If you think about it, Blighty, Britannia or England — otherwise known as the United Kingdom, a name that dates back to the 1707 Acts of Union that declared the kingdoms of England and Scotland united into one entity known as Great Britain — is renowned for three things.
The first is the unwavering stiff upper lip, no matter what the seemingly unsurmountable odds, heroically displayed during the horrors of Reichsmarschall Hermann Goring’s Blitz on London. The second is the genuinely astonishing genetic ability to create many of history’s hottest women from Jane Birkin to Jane Seymour to Jacqueline Bisset to Jean Shrimpton to Kiera Knightley to Kate Moss, the latter who, despite her unremitting penchant of sybaritism, is still, well really, really hot; in a charmingly sexy, disastrous way. The third is of course the most revered, documented and rich history with military timepieces.
1940s — The Dozen
The most famous of England’s military watches include the Dirty Dozen, the Mark 11 Pilot’s Watch, the legendary Rolex MilSub and the W10 Army watch. The Dirty Dozen refers to the 12 contractors that supplied the British Army with functional, highly robust, legible and luminous tool watches that were distributed to its troops during the Second World War.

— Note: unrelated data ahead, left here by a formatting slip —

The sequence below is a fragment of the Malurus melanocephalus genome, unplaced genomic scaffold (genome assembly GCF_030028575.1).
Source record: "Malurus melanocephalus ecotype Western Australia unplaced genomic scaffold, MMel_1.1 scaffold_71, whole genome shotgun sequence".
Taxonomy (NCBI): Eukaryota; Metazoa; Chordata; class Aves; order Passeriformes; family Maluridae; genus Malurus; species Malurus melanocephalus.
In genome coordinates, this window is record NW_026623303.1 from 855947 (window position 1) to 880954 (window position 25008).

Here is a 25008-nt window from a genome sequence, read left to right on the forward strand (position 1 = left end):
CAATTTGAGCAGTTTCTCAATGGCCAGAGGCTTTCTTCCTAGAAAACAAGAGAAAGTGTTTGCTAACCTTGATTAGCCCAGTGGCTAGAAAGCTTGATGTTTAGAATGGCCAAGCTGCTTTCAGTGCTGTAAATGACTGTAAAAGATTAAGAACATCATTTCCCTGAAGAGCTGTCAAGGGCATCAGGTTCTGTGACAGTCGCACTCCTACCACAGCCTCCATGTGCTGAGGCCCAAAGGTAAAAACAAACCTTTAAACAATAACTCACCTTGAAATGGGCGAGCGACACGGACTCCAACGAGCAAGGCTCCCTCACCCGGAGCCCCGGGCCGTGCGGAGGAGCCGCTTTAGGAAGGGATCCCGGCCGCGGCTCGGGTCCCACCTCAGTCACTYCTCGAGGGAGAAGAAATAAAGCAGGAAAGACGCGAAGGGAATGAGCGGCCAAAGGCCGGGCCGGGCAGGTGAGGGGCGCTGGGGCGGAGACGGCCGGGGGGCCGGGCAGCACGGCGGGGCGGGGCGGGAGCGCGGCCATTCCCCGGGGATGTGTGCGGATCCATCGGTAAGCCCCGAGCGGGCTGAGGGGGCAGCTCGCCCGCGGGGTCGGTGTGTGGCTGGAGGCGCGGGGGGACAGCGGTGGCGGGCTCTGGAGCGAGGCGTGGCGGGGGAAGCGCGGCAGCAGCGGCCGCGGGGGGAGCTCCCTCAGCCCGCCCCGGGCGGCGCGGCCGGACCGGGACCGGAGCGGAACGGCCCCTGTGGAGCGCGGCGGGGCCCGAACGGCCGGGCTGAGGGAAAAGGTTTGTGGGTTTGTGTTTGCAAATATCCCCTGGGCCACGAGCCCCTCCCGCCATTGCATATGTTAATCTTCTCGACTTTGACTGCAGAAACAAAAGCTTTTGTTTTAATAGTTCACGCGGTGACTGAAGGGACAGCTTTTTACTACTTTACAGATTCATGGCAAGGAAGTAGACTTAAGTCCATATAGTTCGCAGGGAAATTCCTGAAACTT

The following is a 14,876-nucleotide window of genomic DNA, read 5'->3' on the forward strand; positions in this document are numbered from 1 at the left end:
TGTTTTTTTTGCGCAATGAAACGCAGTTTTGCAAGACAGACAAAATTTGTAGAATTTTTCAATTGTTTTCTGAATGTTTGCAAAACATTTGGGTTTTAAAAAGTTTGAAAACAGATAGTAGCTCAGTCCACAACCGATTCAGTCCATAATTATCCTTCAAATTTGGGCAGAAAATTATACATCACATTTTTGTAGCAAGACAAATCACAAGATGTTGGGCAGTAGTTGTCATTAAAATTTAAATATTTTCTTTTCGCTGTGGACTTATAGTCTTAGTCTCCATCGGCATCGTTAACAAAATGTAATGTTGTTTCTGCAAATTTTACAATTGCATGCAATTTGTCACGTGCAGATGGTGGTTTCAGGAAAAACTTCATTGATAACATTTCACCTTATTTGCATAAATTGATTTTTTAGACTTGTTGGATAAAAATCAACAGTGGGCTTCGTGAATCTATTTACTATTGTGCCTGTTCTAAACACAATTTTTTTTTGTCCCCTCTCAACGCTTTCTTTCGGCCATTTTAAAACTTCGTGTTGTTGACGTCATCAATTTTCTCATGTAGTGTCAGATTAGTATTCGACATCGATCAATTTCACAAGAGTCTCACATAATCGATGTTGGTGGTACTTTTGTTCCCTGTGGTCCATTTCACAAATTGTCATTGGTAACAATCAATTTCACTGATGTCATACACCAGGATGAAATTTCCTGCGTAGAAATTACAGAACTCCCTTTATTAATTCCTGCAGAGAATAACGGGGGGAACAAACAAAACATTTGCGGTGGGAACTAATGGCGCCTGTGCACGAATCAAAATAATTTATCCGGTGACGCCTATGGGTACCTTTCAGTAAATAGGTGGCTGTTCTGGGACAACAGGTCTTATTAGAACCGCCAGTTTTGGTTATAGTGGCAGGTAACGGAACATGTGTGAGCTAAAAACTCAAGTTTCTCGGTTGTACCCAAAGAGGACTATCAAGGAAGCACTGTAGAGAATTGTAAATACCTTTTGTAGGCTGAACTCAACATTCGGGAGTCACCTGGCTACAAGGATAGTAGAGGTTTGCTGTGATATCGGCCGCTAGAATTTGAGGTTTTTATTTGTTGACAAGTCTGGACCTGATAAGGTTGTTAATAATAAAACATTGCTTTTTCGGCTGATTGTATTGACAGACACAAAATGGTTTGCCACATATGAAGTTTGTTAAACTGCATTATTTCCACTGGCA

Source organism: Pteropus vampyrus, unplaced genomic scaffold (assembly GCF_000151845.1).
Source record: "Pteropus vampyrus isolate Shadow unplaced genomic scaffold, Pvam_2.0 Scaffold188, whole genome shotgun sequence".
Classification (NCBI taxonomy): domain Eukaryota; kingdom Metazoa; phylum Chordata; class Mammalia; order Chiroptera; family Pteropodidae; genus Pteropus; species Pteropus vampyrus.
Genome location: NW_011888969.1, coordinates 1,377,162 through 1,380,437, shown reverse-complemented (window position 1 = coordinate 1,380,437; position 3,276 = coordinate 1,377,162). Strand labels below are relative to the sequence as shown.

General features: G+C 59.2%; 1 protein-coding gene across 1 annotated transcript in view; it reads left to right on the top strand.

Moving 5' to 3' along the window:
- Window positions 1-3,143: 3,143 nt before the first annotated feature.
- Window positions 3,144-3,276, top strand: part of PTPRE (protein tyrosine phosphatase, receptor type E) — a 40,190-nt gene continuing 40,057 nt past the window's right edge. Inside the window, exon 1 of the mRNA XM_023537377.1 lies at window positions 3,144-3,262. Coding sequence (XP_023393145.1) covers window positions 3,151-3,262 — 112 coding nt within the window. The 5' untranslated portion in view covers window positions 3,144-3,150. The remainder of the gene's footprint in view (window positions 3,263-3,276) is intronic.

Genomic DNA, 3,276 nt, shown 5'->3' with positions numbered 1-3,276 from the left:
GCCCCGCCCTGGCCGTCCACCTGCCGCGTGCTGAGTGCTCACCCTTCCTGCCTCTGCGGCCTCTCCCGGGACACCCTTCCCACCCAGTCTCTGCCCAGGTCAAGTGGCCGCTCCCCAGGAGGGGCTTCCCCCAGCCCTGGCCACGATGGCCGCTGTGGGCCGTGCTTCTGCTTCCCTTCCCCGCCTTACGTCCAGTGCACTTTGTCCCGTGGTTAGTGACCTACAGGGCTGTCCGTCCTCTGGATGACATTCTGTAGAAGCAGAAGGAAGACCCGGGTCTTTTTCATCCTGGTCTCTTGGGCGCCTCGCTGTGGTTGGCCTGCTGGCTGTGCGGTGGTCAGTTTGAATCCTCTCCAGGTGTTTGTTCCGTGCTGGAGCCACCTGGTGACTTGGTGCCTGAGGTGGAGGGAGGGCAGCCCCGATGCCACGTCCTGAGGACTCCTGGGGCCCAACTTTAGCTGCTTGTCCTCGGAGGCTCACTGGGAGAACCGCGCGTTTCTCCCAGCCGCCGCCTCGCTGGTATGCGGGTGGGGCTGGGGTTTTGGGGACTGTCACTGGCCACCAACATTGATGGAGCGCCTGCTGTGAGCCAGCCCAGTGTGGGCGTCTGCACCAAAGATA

These brands were — in no particular order — Vertex, Timor, Lemania, Jaeger-LeCoultre, Cyma, Buren, Eterna, Record, Grana, IWC, Longines and Omega. Collectively they forged the genetic blueprint of what a military watch should be. A stealthy and strong brushed steel case, a matt black dial featuring large luminous Arabic numerals, completed by additional luminous indexes around the cardinal points of the dial. And a hacking seconds hand at 6 o’clock. And, for the large part, long easy-to-read baton-shaped hands.